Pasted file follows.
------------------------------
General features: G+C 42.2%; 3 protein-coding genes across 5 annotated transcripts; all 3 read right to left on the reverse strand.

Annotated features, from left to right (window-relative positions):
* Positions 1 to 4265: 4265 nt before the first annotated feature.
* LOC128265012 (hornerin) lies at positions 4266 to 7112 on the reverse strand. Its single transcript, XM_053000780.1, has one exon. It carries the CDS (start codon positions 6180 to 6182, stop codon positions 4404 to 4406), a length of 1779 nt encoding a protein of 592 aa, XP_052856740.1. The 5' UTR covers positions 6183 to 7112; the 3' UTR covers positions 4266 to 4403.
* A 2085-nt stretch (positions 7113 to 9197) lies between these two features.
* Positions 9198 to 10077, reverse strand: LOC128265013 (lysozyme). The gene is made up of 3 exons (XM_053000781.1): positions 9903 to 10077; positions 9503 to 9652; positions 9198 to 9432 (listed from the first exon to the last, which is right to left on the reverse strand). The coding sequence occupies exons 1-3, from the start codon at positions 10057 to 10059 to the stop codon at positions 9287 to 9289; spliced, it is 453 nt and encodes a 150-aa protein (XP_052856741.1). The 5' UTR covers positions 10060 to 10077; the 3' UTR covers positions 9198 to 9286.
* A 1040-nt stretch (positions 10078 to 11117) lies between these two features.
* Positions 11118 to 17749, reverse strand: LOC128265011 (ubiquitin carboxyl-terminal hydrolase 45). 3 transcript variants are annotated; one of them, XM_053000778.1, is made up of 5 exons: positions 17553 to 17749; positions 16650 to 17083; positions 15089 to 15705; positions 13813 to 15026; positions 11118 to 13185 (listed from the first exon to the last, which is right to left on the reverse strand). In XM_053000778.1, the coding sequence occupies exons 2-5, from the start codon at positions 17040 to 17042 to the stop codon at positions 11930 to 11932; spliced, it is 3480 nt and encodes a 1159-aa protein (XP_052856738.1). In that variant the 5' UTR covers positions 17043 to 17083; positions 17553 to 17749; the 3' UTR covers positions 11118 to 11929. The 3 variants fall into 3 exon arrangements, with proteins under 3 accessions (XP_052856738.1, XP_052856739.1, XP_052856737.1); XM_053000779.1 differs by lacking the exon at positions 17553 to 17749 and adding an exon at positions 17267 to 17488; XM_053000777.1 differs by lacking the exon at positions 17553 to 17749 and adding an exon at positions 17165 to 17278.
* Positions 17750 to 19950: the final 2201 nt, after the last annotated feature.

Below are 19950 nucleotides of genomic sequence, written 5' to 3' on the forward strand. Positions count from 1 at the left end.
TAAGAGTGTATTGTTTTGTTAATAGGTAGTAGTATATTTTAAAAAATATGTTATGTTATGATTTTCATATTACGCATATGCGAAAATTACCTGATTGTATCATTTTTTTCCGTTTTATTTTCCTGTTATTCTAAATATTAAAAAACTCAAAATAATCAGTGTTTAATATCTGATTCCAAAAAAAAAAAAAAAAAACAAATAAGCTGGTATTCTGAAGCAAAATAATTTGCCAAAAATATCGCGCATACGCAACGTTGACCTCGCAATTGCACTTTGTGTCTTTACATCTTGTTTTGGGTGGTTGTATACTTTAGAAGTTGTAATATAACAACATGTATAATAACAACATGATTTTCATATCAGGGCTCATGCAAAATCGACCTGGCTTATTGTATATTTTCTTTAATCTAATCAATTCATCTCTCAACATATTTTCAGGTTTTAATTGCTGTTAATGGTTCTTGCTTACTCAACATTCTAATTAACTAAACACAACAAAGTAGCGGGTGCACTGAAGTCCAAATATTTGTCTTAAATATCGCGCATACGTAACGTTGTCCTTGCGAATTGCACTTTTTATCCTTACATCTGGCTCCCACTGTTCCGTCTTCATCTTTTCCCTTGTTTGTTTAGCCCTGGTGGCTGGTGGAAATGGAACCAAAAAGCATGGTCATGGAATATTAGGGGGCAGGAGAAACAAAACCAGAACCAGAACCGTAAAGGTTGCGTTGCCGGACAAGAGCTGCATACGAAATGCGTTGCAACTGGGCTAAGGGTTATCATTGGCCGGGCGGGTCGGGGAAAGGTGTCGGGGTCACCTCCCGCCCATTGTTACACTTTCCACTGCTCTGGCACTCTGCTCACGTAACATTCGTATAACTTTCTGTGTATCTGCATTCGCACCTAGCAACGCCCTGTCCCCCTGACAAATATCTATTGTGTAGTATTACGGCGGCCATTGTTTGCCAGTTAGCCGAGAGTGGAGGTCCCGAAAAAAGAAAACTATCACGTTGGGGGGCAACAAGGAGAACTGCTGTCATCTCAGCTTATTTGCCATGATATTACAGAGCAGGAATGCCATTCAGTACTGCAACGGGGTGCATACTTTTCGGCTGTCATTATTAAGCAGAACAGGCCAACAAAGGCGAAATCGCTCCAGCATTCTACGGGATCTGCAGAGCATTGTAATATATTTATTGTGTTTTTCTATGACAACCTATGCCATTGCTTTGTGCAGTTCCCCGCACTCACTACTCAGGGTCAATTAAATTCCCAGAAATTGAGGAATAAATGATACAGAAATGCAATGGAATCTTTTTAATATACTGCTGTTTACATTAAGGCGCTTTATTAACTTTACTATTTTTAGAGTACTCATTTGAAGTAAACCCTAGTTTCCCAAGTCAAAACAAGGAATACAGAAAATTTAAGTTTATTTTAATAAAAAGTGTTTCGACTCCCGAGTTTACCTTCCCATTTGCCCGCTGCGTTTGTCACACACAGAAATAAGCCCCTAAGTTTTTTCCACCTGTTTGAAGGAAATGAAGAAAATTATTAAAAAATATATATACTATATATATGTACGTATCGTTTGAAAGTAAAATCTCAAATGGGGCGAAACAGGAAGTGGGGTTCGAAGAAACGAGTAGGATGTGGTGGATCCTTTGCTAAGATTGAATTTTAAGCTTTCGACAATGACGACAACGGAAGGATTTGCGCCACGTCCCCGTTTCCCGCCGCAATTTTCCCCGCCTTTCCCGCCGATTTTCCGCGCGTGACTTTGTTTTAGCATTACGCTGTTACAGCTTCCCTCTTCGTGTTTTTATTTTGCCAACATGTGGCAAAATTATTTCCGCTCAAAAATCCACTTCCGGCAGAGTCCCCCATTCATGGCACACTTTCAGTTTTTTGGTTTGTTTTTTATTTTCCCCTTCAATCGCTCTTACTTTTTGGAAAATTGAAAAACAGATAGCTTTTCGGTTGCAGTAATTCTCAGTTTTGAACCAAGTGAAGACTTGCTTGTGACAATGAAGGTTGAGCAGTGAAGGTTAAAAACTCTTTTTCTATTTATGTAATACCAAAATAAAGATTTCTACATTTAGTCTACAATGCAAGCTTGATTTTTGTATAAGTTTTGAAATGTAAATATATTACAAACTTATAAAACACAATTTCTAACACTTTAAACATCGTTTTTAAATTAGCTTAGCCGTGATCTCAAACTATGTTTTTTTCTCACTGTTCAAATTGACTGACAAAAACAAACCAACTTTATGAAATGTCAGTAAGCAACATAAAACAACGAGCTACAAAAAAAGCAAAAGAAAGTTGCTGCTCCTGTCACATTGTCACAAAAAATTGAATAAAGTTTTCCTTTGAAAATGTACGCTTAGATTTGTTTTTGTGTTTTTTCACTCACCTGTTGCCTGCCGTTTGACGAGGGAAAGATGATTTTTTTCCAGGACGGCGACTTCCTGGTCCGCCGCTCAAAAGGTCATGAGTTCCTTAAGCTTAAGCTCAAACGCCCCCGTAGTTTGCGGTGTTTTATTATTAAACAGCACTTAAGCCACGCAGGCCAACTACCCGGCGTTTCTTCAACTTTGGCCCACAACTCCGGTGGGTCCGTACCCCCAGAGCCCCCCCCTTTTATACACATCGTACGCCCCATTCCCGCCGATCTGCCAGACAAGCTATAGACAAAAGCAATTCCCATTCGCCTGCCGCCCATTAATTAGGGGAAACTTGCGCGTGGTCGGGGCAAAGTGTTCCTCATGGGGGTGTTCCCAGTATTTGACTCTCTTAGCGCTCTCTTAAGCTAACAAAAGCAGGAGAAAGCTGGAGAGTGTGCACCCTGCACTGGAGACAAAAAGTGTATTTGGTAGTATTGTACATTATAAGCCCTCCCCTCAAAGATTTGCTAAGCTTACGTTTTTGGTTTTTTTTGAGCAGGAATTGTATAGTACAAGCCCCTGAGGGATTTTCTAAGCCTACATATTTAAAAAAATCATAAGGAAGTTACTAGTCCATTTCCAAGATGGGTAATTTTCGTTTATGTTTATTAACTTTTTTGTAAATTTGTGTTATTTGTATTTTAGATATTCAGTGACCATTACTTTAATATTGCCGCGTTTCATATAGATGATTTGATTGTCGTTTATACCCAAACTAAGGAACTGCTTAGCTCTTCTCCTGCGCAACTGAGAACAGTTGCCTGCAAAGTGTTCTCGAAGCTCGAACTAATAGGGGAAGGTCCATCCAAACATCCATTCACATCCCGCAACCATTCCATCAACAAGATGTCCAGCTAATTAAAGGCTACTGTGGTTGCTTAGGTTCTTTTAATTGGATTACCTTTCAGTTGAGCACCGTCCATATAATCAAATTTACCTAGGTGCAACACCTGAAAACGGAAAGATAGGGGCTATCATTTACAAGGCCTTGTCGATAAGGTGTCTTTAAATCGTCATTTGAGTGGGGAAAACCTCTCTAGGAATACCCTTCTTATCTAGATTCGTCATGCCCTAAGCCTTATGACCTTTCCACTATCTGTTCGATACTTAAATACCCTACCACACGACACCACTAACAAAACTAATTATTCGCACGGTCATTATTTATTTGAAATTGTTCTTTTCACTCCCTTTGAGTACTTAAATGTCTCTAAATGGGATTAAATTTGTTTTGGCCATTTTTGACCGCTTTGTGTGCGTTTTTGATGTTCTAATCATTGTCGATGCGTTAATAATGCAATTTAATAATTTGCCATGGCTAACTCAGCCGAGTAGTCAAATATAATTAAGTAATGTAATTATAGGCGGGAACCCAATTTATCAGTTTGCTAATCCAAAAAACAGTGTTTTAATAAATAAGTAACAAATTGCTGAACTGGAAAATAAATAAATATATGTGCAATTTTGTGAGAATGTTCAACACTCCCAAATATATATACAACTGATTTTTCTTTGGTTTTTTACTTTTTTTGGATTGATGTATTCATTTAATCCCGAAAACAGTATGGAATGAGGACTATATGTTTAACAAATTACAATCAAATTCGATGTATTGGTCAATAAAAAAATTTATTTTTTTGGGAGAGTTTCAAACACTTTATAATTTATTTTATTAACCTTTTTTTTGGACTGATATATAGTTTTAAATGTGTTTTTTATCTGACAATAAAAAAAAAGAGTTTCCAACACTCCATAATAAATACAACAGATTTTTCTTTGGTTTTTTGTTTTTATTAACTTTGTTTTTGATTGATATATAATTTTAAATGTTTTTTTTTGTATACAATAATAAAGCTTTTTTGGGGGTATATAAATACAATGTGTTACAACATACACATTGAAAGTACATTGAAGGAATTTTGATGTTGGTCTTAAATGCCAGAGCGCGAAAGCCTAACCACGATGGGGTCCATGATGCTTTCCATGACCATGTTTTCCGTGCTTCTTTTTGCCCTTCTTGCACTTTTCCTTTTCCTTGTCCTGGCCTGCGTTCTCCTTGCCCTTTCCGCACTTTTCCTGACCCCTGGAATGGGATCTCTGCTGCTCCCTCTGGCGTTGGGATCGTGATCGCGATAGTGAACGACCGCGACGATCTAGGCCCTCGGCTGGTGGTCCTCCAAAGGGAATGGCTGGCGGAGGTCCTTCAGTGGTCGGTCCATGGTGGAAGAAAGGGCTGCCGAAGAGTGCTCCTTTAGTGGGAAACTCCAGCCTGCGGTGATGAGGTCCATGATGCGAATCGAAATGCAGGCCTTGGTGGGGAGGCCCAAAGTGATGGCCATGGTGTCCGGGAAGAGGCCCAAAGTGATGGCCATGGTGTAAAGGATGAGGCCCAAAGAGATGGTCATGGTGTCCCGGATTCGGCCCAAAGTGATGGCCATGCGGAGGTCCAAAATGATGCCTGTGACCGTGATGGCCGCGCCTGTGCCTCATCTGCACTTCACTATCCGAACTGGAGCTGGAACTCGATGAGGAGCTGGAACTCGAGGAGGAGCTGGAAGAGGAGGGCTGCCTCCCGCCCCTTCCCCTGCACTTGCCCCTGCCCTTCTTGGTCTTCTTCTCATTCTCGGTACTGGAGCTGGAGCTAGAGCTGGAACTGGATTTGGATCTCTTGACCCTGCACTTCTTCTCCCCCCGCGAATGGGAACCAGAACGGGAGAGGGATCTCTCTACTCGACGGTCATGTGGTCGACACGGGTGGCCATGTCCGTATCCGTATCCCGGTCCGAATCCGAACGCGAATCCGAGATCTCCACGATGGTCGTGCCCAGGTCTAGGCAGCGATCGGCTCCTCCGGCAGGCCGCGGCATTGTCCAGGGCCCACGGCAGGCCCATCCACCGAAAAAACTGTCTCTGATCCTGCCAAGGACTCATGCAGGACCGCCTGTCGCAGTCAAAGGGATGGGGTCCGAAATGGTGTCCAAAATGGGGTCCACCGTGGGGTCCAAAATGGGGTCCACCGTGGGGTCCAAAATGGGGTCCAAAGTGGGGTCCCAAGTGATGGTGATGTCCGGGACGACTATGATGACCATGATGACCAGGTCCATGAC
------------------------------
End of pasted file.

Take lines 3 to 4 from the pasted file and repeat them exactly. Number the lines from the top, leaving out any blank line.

* Positions 1 to 4265: 4265 nt before the first annotated feature.
* LOC128265012 (hornerin) lies at positions 4266 to 7112 on the reverse strand. Its single transcript, XM_053000780.1, has one exon. It carries the CDS (start codon positions 6180 to 6182, stop codon positions 4404 to 4406), a length of 1779 nt encoding a protein of 592 aa, XP_052856740.1. The 5' UTR covers positions 6183 to 7112; the 3' UTR covers positions 4266 to 4403.